First published in 1966, this book collects six essays which discuss the experience of social change as it reveals itself in the work of several nineteenth century novelists. In the novels studied, and the discussion of fiction that follows, the authors argue that all these novelists’ attempts to confront social change — to connect old with new, past with present and the attempted inclusiveness of vision in a changing society — sooner or later fail. The essays are polemic in arguing against the contemporary critical consensus that this failure is a limitation of imaginative intelligence rather than an endorsement of a receding past which the process of change was charged with destroying.
Introduction; 1 James Fenimore Cooper’s Leatherstocking Tales: ‘without a cross’– David Howard 2 The Blithedale Romance and a Sense of Revolution – David Howard 3 Dickens and Dombey and Son: Past and Present Imperfect – John Lucas 4 Mrs. Gaskell and Brotherhood – John Lucas 5 George Gissing’s The Nether World – John Goode 6 The Art of Fiction: Walter Besant and Henry James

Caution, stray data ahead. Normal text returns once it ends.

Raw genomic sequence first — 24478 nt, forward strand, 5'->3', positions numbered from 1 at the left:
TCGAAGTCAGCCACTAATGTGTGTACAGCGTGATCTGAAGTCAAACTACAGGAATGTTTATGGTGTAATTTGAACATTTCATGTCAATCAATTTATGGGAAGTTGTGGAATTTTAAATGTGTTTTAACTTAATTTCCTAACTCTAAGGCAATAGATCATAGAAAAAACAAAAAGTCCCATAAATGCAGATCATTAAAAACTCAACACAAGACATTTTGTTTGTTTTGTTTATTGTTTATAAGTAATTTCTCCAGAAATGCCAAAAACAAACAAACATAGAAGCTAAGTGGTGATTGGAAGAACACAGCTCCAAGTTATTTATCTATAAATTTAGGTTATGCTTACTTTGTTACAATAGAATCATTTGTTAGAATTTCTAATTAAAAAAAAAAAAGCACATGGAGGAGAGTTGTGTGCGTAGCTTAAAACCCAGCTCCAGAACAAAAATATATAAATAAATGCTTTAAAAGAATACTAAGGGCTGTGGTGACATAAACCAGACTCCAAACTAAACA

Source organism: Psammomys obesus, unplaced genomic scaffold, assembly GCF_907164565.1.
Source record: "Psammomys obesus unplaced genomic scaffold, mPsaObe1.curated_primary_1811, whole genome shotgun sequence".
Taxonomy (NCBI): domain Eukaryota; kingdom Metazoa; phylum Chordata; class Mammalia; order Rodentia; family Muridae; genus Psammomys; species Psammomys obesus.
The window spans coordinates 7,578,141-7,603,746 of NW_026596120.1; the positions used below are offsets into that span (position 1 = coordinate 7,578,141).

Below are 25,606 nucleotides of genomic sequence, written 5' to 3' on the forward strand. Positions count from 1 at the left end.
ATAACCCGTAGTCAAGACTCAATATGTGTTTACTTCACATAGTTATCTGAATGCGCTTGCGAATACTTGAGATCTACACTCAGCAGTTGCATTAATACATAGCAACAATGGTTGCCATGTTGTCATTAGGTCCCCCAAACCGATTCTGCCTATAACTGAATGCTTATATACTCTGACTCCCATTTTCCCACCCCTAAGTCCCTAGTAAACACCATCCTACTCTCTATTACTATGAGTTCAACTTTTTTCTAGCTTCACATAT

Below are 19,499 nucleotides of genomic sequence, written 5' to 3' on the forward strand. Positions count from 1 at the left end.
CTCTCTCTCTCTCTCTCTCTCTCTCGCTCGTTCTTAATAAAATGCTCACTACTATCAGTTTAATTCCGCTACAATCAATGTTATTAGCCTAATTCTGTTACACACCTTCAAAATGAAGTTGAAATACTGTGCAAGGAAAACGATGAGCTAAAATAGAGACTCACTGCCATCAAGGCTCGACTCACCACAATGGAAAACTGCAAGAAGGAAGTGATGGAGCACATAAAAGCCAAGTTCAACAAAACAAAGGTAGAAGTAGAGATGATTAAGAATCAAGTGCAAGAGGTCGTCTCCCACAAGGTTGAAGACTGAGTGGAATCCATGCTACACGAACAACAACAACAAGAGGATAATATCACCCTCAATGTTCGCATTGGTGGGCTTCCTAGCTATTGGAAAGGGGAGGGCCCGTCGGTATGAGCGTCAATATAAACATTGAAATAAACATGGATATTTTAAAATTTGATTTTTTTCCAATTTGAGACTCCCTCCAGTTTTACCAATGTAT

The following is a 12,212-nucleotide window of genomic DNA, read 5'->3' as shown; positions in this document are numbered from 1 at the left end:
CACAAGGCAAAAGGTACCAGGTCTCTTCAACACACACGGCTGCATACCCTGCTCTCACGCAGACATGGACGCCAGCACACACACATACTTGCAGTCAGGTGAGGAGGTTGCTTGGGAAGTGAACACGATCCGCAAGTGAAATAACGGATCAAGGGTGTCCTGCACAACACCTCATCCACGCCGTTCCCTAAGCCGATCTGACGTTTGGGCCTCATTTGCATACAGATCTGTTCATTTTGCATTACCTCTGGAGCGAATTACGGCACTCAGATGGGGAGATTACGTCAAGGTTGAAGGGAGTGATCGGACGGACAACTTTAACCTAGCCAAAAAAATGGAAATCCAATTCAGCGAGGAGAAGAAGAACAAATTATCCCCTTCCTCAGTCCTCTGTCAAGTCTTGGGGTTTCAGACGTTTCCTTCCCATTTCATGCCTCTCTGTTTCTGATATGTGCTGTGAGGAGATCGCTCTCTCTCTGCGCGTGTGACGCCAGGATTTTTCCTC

This set of 42 volumes, originally published between 1965 and 2009, are authored by renowned international scholars in the field of nineteenth century literature. They explore a variety of authors such as Dickens, Hardy, Brontë, Austen, Gaskell, Zola, Meredith, Eliot, Gissing, Hawthorne, James and Wharton. The titles also examine a wide range of themes including gender, class, religion, politics, philosophy and music.